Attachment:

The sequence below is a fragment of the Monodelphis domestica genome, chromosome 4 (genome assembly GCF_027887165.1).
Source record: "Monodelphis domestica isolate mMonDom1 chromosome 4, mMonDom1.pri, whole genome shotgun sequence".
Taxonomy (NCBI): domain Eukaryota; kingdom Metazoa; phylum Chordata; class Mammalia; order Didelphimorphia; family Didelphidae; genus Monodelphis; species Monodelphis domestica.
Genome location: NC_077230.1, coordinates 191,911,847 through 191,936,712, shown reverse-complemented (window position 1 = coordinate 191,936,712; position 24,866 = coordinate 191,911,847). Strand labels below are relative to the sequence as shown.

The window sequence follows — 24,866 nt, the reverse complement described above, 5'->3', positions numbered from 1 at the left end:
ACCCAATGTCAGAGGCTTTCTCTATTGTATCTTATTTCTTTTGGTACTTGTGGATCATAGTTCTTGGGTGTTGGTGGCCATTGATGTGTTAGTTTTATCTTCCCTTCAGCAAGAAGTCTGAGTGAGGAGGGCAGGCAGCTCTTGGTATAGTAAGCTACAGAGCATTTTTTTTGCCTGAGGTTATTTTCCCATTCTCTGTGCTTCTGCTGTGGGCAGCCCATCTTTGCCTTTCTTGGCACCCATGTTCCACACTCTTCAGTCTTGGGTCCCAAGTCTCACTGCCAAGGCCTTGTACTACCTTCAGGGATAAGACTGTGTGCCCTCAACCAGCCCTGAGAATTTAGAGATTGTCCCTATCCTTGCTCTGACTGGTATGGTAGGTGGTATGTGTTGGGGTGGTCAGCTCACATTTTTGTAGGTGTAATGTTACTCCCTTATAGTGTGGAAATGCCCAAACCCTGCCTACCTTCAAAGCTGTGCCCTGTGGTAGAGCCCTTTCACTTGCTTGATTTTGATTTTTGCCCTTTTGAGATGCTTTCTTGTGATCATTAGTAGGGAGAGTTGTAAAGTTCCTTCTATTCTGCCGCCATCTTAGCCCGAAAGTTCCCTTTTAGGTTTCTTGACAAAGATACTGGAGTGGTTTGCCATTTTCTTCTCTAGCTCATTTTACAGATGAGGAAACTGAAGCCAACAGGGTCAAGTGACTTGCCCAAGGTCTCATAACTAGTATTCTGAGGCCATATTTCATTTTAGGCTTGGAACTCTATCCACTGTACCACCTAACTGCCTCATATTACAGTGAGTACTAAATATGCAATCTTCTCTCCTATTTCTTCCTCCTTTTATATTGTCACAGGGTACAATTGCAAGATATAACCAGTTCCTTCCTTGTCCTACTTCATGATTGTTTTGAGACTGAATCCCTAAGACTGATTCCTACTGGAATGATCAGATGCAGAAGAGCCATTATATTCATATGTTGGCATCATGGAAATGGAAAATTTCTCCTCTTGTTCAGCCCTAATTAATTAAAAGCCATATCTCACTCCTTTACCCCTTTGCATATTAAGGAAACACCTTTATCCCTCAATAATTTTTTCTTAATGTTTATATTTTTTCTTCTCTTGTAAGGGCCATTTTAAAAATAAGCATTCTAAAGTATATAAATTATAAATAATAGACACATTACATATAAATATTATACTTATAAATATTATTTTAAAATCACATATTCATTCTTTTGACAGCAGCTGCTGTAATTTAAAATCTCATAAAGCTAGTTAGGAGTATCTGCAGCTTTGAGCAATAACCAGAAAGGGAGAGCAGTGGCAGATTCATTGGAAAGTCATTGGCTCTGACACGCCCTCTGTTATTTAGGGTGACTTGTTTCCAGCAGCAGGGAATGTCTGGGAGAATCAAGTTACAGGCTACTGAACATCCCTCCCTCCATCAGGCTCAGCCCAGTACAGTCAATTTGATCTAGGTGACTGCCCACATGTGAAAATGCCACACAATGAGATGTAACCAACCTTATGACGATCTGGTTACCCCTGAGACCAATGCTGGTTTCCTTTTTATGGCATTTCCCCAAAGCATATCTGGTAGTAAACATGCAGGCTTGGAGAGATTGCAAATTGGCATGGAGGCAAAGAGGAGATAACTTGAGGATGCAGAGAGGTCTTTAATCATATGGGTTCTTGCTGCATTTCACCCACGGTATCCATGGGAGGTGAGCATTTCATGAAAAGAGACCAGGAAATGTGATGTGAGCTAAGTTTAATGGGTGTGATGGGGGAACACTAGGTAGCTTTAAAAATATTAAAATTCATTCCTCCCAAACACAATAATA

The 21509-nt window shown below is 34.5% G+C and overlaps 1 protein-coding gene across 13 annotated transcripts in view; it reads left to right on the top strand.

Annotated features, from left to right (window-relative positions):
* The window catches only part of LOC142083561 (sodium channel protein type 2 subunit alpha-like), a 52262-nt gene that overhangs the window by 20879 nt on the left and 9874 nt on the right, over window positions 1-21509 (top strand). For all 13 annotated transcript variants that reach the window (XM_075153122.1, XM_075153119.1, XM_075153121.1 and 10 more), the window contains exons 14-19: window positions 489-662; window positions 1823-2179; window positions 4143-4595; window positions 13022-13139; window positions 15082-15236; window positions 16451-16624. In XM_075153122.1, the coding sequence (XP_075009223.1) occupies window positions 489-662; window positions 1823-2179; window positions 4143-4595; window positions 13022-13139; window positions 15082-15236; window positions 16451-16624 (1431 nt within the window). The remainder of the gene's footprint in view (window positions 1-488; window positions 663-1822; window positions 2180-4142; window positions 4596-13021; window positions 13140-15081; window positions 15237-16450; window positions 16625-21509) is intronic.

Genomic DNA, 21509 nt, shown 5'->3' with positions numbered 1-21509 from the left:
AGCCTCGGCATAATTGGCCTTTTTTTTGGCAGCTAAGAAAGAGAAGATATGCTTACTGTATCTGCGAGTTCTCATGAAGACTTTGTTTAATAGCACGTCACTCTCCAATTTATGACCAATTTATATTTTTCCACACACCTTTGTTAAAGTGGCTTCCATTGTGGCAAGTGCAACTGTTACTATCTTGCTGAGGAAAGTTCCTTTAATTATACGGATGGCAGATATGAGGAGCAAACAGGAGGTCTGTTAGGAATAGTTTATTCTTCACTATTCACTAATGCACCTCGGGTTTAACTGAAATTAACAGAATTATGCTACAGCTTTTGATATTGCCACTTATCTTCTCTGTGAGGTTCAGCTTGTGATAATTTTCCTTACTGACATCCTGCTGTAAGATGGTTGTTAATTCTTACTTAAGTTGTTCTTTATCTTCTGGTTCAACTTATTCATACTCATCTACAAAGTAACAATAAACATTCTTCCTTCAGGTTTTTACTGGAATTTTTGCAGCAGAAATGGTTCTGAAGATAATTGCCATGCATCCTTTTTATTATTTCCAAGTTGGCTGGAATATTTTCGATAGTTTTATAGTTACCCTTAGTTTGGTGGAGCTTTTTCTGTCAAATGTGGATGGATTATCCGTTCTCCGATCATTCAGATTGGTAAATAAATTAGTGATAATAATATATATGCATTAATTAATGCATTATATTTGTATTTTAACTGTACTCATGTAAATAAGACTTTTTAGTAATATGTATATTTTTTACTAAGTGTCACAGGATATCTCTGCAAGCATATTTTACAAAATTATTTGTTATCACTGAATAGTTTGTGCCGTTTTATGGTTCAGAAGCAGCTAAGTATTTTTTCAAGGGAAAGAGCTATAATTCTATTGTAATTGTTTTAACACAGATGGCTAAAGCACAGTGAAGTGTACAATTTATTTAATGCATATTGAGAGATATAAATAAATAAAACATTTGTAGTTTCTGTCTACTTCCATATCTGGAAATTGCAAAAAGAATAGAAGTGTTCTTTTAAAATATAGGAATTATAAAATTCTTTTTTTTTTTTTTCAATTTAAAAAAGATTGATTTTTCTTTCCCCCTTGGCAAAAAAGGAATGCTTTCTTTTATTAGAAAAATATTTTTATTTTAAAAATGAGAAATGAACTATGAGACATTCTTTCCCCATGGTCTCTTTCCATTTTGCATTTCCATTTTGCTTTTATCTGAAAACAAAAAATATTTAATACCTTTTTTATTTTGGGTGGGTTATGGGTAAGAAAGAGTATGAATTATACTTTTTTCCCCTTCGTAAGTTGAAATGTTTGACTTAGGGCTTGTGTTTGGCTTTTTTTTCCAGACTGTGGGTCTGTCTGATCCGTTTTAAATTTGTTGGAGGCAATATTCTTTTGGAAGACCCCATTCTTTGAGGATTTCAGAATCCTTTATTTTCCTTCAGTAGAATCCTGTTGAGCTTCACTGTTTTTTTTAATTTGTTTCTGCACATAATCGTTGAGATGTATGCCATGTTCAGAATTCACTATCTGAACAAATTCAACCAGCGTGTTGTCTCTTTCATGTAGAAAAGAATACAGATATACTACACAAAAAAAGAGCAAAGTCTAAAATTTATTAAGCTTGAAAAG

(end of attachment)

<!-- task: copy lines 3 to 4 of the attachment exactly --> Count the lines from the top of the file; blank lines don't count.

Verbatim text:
Taxonomy (NCBI): domain Eukaryota; kingdom Metazoa; phylum Chordata; class Mammalia; order Didelphimorphia; family Didelphidae; genus Monodelphis; species Monodelphis domestica.
Genome location: NC_077230.1, coordinates 191,911,847 through 191,936,712, shown reverse-complemented (window position 1 = coordinate 191,936,712; position 24,866 = coordinate 191,911,847). Strand labels below are relative to the sequence as shown.